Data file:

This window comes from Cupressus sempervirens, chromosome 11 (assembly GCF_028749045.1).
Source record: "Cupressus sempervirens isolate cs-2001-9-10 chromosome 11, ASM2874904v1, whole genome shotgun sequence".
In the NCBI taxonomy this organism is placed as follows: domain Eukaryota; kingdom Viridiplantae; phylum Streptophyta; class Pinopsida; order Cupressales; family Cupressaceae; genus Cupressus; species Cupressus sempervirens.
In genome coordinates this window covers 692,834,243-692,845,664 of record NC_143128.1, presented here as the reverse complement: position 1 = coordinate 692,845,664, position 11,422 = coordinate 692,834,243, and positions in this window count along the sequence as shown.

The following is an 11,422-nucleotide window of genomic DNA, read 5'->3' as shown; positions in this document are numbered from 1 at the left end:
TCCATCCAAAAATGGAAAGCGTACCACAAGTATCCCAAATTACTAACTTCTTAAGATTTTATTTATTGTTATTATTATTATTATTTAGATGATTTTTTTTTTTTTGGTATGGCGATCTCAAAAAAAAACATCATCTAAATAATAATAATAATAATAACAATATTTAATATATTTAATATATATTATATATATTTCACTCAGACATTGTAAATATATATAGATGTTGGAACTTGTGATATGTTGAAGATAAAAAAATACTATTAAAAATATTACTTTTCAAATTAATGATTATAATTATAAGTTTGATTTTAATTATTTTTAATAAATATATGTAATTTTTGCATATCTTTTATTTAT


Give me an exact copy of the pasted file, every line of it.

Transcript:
This window comes from Cupressus sempervirens, chromosome 11 (assembly GCF_028749045.1).
Source record: "Cupressus sempervirens isolate cs-2001-9-10 chromosome 11, ASM2874904v1, whole genome shotgun sequence".
In the NCBI taxonomy this organism is placed as follows: domain Eukaryota; kingdom Viridiplantae; phylum Streptophyta; class Pinopsida; order Cupressales; family Cupressaceae; genus Cupressus; species Cupressus sempervirens.
In genome coordinates this window covers 692,834,243-692,845,664 of record NC_143128.1, presented here as the reverse complement: position 1 = coordinate 692,845,664, position 11,422 = coordinate 692,834,243, and positions in this window count along the sequence as shown.

The following is an 11,422-nucleotide window of genomic DNA, read 5'->3' as shown; positions in this document are numbered from 1 at the left end:
TCCATCCAAAAATGGAAAGCGTACCACAAGTATCCCAAATTACTAACTTCTTAAGATTTTATTTATTGTTATTATTATTATTATTTAGATGATTTTTTTTTTTTTGGTATGGCGATCTCAAAAAAAAACATCATCTAAATAATAATAATAATAATAACAATATTTAATATATTTAATATATATTATATATATTTCACTCAGACATTGTAAATATATATAGATGTTGGAACTTGTGATATGTTGAAGATAAAAAAATACTATTAAAAATATTACTTTTCAAATTAATGATTATAATTATAAGTTTGATTTTAATTATTTTTAATAAATATATGTAATTTTTGCATATCTTTTATTTAT